In December, the team started work at Pargo’s tomb in the church of Santo Domingo. Thanks to Barbuzano’s discovery of Pargo’s will, they expected to find not just his remains but those of his parents and his bodyguard, said to be a black giant of a man named Cristóbal Linche, who died three months after Pargo. What they found when they descended the small flight of stairs and peered into the small, vaulted tomb, which contained three stone slabs for laying bodies to rest, was a jumbled mess of thousands of human bones.
Since then, Dr. Angel Fuentes, who leads the forensic laboratory at Madrid’s Autonomous University, and six of his students have unraveled the puzzle and found that the bones in the crypt belong to eight adults and around 10 children.
A mix of Sir Francis Drake and the Count of Monte Cristo, Pargo amassed a fortune trading homemade wine and spirits with Spanish colonies Cuba and Venezuela. Legend says he was undefeated in battle, his fleet a scourge to English, Dutch and pirate ships in the Atlantic and Caribbean. A friend to the clergy on his home island of Tenerife, about 200 miles off the coast of southern Morocco, Pargo donated heavily to the Catholic Church and charities for children and the poor.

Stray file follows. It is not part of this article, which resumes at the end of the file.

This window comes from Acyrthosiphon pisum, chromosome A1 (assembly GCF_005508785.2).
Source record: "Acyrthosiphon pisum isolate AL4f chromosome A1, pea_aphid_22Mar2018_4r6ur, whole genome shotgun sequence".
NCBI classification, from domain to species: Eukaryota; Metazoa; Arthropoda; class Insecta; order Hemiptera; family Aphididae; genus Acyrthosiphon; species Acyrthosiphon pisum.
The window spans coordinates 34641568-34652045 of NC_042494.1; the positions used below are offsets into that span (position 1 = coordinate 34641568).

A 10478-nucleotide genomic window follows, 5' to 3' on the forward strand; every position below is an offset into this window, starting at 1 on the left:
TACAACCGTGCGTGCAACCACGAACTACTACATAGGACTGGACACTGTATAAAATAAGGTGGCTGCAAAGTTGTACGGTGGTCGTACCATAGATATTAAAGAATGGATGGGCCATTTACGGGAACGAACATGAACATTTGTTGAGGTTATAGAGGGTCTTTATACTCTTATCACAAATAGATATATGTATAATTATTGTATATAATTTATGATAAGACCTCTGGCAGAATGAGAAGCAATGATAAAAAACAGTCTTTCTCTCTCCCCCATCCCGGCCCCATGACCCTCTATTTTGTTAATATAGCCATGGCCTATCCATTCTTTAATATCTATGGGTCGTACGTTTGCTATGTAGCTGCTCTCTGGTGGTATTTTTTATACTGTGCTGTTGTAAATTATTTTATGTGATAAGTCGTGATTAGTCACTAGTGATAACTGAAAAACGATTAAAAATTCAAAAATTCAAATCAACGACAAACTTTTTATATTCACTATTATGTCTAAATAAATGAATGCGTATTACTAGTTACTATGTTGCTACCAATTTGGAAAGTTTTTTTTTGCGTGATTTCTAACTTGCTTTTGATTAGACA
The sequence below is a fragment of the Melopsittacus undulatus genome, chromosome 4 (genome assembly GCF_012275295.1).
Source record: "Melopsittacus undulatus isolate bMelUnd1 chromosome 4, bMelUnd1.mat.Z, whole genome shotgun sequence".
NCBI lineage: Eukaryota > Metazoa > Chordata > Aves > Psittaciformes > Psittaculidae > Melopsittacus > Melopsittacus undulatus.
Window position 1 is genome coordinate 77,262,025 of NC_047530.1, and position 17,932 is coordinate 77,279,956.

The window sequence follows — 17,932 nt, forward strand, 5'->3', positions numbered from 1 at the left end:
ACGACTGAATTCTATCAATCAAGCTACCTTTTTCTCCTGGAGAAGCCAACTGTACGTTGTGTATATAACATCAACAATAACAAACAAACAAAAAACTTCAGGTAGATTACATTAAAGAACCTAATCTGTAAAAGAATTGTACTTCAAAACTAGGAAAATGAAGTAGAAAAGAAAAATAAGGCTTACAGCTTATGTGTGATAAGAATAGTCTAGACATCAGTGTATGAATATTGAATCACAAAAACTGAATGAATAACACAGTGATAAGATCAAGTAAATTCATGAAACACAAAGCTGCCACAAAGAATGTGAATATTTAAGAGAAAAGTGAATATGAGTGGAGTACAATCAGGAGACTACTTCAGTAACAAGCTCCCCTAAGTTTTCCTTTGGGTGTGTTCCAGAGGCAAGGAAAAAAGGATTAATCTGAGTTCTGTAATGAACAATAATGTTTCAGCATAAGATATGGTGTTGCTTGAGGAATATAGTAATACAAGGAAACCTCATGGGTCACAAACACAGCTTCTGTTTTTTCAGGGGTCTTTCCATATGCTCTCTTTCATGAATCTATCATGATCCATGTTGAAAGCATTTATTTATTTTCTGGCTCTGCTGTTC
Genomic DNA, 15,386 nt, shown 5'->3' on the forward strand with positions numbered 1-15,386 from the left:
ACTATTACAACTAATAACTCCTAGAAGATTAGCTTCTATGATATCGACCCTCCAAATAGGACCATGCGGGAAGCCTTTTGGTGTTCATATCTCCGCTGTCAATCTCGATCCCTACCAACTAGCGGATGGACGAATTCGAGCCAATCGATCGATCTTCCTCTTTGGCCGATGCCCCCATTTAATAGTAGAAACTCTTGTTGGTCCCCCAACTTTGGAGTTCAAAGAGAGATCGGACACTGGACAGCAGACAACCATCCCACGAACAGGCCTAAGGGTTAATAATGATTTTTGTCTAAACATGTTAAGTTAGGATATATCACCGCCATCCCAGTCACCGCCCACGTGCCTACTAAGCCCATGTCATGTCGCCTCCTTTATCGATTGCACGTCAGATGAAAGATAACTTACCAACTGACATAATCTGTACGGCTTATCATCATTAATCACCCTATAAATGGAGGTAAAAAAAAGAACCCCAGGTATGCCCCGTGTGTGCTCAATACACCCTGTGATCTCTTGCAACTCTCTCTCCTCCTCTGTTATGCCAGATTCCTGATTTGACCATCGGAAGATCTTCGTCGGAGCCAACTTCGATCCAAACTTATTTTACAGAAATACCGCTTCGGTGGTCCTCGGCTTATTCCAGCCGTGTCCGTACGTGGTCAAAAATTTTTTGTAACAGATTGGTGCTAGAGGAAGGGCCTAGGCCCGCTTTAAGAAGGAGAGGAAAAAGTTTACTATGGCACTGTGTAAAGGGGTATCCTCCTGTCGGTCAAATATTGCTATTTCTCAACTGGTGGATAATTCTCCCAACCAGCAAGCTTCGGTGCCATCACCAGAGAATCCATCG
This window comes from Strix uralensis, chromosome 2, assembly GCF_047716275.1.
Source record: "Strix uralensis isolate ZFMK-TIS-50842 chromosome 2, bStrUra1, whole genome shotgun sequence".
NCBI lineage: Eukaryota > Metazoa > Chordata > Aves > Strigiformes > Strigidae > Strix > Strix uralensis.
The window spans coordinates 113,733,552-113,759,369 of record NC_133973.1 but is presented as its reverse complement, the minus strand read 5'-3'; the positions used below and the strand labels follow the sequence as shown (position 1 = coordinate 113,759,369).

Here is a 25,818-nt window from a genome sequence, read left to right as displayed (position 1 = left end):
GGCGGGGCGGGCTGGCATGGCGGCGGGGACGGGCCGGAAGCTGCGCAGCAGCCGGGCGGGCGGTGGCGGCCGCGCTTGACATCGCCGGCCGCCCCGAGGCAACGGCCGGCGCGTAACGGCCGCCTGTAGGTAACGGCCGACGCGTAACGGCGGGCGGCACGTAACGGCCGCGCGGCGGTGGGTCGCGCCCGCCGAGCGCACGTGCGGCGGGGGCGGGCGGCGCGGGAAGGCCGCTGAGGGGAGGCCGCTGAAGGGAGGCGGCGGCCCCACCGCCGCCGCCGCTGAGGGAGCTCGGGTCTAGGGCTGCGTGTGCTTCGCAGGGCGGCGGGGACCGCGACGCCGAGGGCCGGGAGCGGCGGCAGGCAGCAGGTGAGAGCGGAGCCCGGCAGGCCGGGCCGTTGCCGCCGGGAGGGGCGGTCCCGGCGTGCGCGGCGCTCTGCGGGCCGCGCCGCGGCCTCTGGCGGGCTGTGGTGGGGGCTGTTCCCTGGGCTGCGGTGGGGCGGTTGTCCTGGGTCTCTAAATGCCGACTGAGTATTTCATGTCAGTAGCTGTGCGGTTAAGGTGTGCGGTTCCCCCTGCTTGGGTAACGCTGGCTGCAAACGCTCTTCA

Privateers were sea captains with special permission from their respective countries to attack enemy ships during wartime and seize the booty on board. While the line between privateer and pirate was largely this piece of paper, once the Spanish king named Pargo “Lord of the Noose and Blade,” giving him a royal license to kill, Pargo’s ships flew the monarch’s flag.